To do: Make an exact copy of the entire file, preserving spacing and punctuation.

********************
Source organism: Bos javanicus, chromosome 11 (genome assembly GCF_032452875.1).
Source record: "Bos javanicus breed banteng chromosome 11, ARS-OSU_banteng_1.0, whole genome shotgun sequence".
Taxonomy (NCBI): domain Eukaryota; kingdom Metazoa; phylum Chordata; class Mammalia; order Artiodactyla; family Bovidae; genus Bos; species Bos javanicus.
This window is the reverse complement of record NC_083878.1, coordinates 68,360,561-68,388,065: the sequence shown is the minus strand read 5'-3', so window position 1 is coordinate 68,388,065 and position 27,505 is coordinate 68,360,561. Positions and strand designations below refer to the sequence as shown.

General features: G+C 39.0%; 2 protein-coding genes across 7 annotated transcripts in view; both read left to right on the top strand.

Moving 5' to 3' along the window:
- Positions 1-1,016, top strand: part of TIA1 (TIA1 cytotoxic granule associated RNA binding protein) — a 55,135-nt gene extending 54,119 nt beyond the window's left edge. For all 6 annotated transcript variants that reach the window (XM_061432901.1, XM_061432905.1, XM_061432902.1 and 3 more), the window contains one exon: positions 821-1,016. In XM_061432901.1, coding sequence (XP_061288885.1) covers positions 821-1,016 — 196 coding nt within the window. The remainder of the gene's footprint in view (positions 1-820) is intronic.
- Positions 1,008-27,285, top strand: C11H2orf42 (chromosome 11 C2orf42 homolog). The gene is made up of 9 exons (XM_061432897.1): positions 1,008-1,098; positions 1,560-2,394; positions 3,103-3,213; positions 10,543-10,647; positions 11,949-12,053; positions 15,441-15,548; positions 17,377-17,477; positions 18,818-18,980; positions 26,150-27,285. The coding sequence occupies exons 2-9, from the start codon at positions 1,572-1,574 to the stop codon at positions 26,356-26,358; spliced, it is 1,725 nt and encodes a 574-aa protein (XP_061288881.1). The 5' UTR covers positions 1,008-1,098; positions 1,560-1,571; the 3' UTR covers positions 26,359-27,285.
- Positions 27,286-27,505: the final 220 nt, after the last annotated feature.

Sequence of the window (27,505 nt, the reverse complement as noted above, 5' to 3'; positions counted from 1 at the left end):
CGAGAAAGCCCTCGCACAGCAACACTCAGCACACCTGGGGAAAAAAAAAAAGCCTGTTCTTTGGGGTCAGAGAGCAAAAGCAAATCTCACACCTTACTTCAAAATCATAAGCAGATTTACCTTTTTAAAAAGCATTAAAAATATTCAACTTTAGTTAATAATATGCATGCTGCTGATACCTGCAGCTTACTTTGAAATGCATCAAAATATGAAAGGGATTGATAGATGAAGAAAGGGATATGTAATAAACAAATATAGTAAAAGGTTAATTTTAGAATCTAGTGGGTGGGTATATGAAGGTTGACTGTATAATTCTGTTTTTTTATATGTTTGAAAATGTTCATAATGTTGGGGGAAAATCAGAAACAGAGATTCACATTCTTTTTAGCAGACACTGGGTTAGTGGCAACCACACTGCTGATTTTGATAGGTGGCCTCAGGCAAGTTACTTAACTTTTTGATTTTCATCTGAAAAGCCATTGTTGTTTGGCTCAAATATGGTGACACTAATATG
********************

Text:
Source organism: Bos javanicus, chromosome 11 (genome assembly GCF_032452875.1).
Source record: "Bos javanicus breed banteng chromosome 11, ARS-OSU_banteng_1.0, whole genome shotgun sequence".
Taxonomy (NCBI): domain Eukaryota; kingdom Metazoa; phylum Chordata; class Mammalia; order Artiodactyla; family Bovidae; genus Bos; species Bos javanicus.
This window is the reverse complement of record NC_083878.1, coordinates 68,360,561-68,388,065: the sequence shown is the minus strand read 5'-3', so window position 1 is coordinate 68,388,065 and position 27,505 is coordinate 68,360,561. Positions and strand designations below refer to the sequence as shown.

General features: G+C 39.0%; 2 protein-coding genes across 7 annotated transcripts in view; both read left to right on the top strand.

Moving 5' to 3' along the window:
- Positions 1-1,016, top strand: part of TIA1 (TIA1 cytotoxic granule associated RNA binding protein) — a 55,135-nt gene extending 54,119 nt beyond the window's left edge. For all 6 annotated transcript variants that reach the window (XM_061432901.1, XM_061432905.1, XM_061432902.1 and 3 more), the window contains one exon: positions 821-1,016. In XM_061432901.1, coding sequence (XP_061288885.1) covers positions 821-1,016 — 196 coding nt within the window. The remainder of the gene's footprint in view (positions 1-820) is intronic.
- Positions 1,008-27,285, top strand: C11H2orf42 (chromosome 11 C2orf42 homolog). The gene is made up of 9 exons (XM_061432897.1): positions 1,008-1,098; positions 1,560-2,394; positions 3,103-3,213; positions 10,543-10,647; positions 11,949-12,053; positions 15,441-15,548; positions 17,377-17,477; positions 18,818-18,980; positions 26,150-27,285. The coding sequence occupies exons 2-9, from the start codon at positions 1,572-1,574 to the stop codon at positions 26,356-26,358; spliced, it is 1,725 nt and encodes a 574-aa protein (XP_061288881.1). The 5' UTR covers positions 1,008-1,098; positions 1,560-1,571; the 3' UTR covers positions 26,359-27,285.
- Positions 27,286-27,505: the final 220 nt, after the last annotated feature.

Sequence of the window (27,505 nt, the reverse complement as noted above, 5' to 3'; positions counted from 1 at the left end):
CGAGAAAGCCCTCGCACAGCAACACTCAGCACACCTGGGGAAAAAAAAAAAGCCTGTTCTTTGGGGTCAGAGAGCAAAAGCAAATCTCACACCTTACTTCAAAATCATAAGCAGATTTACCTTTTTAAAAAGCATTAAAAATATTCAACTTTAGTTAATAATATGCATGCTGCTGATACCTGCAGCTTACTTTGAAATGCATCAAAATATGAAAGGGATTGATAGATGAAGAAAGGGATATGTAATAAACAAATATAGTAAAAGGTTAATTTTAGAATCTAGTGGGTGGGTATATGAAGGTTGACTGTATAATTCTGTTTTTTTATATGTTTGAAAATGTTCATAATGTTGGGGGAAAATCAGAAACAGAGATTCACATTCTTTTTAGCAGACACTGGGTTAGTGGCAACCACACTGCTGATTTTGATAGGTGGCCTCAGGCAAGTTACTTAACTTTTTGATTTTCATCTGAAAAGCCATTGTTGTTTGGCTCAAATATGGTGACACTAATATG